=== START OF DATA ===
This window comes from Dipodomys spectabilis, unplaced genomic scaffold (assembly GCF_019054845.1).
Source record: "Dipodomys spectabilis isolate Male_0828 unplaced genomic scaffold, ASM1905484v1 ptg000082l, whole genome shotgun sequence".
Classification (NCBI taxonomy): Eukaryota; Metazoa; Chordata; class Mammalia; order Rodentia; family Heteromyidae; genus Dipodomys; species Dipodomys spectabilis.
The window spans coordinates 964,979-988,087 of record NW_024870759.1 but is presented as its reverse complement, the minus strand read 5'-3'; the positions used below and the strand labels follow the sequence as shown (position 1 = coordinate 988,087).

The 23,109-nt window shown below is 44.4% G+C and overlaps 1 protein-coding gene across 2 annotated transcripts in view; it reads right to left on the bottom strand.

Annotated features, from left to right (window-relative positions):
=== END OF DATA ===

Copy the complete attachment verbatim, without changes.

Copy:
This window comes from Dipodomys spectabilis, unplaced genomic scaffold (assembly GCF_019054845.1).
Source record: "Dipodomys spectabilis isolate Male_0828 unplaced genomic scaffold, ASM1905484v1 ptg000082l, whole genome shotgun sequence".
Classification (NCBI taxonomy): Eukaryota; Metazoa; Chordata; class Mammalia; order Rodentia; family Heteromyidae; genus Dipodomys; species Dipodomys spectabilis.
The window spans coordinates 964,979-988,087 of record NW_024870759.1 but is presented as its reverse complement, the minus strand read 5'-3'; the positions used below and the strand labels follow the sequence as shown (position 1 = coordinate 988,087).

The 23,109-nt window shown below is 44.4% G+C and overlaps 1 protein-coding gene across 2 annotated transcripts in view; it reads right to left on the bottom strand.

Annotated features, from left to right (window-relative positions):